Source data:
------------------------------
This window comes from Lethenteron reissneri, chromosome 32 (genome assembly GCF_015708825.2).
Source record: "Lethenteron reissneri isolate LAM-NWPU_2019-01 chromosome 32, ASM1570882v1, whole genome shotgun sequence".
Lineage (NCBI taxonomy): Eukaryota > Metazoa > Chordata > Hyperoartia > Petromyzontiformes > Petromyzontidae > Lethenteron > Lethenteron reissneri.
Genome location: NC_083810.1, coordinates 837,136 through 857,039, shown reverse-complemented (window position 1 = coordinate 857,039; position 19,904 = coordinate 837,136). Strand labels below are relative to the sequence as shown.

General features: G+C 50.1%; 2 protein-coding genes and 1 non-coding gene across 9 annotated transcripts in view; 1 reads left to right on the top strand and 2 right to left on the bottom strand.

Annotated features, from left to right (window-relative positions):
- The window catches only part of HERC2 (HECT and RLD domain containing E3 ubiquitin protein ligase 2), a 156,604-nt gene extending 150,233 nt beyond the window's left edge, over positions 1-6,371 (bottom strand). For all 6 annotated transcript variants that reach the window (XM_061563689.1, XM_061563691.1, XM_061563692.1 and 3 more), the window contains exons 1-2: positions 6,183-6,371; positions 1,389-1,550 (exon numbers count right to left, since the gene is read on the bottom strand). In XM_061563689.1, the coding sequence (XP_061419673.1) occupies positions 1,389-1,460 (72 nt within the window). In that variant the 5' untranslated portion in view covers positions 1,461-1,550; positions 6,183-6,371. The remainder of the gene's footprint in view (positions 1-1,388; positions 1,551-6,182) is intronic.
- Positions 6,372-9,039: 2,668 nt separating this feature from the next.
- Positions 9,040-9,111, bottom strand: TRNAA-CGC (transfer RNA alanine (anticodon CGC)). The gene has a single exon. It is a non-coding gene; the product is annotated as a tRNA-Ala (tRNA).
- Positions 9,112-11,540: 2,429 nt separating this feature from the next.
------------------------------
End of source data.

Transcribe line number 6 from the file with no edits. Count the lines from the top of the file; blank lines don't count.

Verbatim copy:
Annotated features, from left to right (window-relative positions):